Why don’t birds on power lines get electrocuted?

By Matthew Allen

Have you ever wondered why birds sitting on power lines don’t get electrocuted? We’re always told as children to stay away from electric wires and plug sockets (and rightfully so!), but how are birds able to sit on electricity wires without getting a shock?

Electricity can be very dangerous. An electric shock which reaches a human’s heart for just a few seconds is enough to interrupt the natural rhythm of the heart, causing serious problems to the other organs of the body; this is why we’re told not to put our fingers in plug sockets, not to stick a knife in a toaster and certainly not to touch the power cables above our heads, which carry electricity to our homes. But, if these power cables are so dangerous, how come birds are able to sit on them without getting an electric shock? It’s all down to how electricity travels through things.

Credit to Kurt Johnston – Instagram @destrola

Electricity is Lazy

Birds lining up on a power line

Why are these birds sat on the power cable not getting electrocuted?

The way to remember how electricity travels from one point to another (such as along a wire), is that electricity is incredibly lazy – it will always take the easiest route!
In physics we say that electricity (or current) travels from the point of highest potential to lowest potential. You can think of how electricity travels through an object as dropping a ball on the side of a mountain. The ball is like the current, it will always fall down the mountain. The ball will never fall up the mountain. In a wire, one end of the wire is at a different potential than the other, so the electricity wants to travel along it. As both of the bird’s feet are on the same wire, there is no difference in potential between them (imagine the bird as a flat part of the mountain, where the ball will neither fall up or down the mountain). The electricity will prefer to continue travelling along the wire, rather than passing through the bird.

Imagine if you had to walk to your local shop to buy a loaf of bread. You can walk one of two possible routes: along a nice flat footpath or through a muddy, boggy, waist deep swamp. You’d probably choose the footpath, because it’s much easier to walk along it. This is what electricity does, it travels along the easiest path, which we call the path of least resistance. Engineers specifically design wires so that it is very easy for electricity to travel down them. Our bodies and birds bodies on the other hand offer a lot of resistance to the electricity travelling down them. The electricity therefore will preferentially continue travelling down the wire, as it’s an easier route for it to take, rather than passing through the bird.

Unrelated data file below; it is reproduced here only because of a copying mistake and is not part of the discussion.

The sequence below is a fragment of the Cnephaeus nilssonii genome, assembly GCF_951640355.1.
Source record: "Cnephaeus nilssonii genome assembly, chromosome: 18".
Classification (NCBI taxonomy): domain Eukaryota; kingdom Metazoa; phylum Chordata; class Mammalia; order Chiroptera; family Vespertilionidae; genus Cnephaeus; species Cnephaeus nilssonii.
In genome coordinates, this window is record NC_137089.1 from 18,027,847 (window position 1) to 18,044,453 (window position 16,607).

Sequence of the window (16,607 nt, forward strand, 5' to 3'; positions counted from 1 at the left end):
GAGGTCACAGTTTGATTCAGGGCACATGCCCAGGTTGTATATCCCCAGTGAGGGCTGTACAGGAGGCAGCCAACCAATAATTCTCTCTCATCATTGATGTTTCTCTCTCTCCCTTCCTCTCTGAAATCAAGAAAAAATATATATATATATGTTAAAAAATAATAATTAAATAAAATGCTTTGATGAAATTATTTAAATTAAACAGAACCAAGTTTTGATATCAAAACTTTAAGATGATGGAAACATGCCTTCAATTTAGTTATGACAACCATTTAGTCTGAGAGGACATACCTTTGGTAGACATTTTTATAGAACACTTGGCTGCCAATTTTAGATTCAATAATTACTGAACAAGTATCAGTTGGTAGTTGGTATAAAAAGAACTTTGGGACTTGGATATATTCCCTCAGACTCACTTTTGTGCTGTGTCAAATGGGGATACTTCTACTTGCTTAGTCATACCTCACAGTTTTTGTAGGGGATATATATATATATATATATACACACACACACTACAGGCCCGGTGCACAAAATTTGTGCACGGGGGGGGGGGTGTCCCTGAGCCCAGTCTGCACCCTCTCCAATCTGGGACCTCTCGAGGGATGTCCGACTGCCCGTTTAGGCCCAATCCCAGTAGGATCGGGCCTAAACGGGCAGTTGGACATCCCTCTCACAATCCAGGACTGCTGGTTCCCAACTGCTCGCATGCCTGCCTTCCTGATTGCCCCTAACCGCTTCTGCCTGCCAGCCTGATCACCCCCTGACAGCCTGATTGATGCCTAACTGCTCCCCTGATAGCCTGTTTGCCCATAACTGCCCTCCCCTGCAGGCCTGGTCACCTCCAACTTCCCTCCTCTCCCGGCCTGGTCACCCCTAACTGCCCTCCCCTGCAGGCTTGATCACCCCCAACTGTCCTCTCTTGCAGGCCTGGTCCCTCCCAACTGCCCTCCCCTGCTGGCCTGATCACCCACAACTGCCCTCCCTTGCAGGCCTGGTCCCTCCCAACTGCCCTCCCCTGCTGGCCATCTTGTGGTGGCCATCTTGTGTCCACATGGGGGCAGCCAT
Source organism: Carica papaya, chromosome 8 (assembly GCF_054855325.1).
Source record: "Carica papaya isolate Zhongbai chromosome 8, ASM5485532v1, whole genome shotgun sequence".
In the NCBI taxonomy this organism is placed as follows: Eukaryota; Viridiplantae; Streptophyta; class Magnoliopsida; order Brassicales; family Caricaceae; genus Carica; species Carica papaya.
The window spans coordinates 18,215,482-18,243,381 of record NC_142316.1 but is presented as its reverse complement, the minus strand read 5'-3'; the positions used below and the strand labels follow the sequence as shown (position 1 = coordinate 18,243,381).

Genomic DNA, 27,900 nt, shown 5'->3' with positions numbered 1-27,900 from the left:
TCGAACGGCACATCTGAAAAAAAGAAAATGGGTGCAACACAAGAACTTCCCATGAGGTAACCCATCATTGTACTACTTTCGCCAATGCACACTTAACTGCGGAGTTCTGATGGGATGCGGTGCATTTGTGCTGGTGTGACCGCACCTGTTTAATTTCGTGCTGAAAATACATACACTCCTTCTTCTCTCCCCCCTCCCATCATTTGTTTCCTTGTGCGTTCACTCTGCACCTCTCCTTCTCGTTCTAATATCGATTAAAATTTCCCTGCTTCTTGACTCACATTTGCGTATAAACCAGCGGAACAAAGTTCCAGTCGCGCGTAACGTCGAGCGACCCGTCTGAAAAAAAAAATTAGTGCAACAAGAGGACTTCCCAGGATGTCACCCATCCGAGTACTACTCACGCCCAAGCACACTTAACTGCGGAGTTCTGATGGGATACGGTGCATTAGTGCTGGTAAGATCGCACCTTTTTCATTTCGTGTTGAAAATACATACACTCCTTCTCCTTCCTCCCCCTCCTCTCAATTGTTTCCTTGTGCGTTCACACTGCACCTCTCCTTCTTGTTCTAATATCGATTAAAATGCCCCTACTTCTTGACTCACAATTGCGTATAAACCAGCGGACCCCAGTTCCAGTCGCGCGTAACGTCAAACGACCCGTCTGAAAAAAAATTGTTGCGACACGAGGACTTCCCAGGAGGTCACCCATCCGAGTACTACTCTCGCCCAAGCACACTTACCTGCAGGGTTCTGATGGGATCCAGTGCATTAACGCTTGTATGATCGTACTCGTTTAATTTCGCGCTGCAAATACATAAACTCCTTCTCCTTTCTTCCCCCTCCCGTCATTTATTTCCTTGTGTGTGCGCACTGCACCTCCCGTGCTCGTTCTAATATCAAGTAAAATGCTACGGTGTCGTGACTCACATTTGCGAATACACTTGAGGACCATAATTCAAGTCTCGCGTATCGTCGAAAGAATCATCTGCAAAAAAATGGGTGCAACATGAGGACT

It is these reasons why our feathered friends can happily sit on power lines without getting shocked!


A power cable repairer using a helicopter to safely repair the cable

Power cable repairers often access the cables using a helicopter, hovering above. Because the helicopter isn’t touching the ground, electricity doesn’t flow through the repair person.

What if we wanted to give the birds a zap of electricity? What if we were some cruel superhero who wanted to electroute all birds – what could we do to make them get an electric shock from sitting on the wire? Well, we could make a big difference in potential between the bird and the wire. There are two easy ways of doing this. Firstly, we could make the bird touch one of the other power cables running alongside it; power cables typically run at different potentials, so if the bird touched two wires at the same time, then electricity would flow through it. Alternatively, we could make a connection between the bird and the Earth. The earth is at a different potential than the power cable, so electricity would flow from the cable, through the bird and in to the ground, giving the bird a shock! This is why it is very dangerous for humans to touch power cables – if you are somehow connected to the ground when you touch a power cable (maybe you’re stood on a ladder), then you will get a big electric shock!

In conclusion

The reason that birds don’t get electrocuted whilst they sit on power cables is that both the birds feet are at the same potential, so the electricity doesn’t flow through them. Secondly, the bird offers greater resistance to the electricity passing through it than the power cable, so the electricity will travel through the power cable. As long as the birds don’t touch anything else, such as the ground or another power cable, they will continue to sit up there, watching us, trying to spot worms for their breakfast!

Extra science!

Check out these guys below. Notice that whilst they are standing on stools and tables that they aren’t getting shocked, even though they are touching the electric fence. That’s because the stools and tables do not conduct electricity. But, as soon as one of them is touching the ground, the electricity flows from the wire, through 5 people and in to the Earth, causing them all to get a big shock!

About the Blogger – Matthew Allen

Matthew is an astrophysicist who has been working at science made simple since 2016. He has a passion for technology, including Virtual and Augmented reality, statistics and astronomy.

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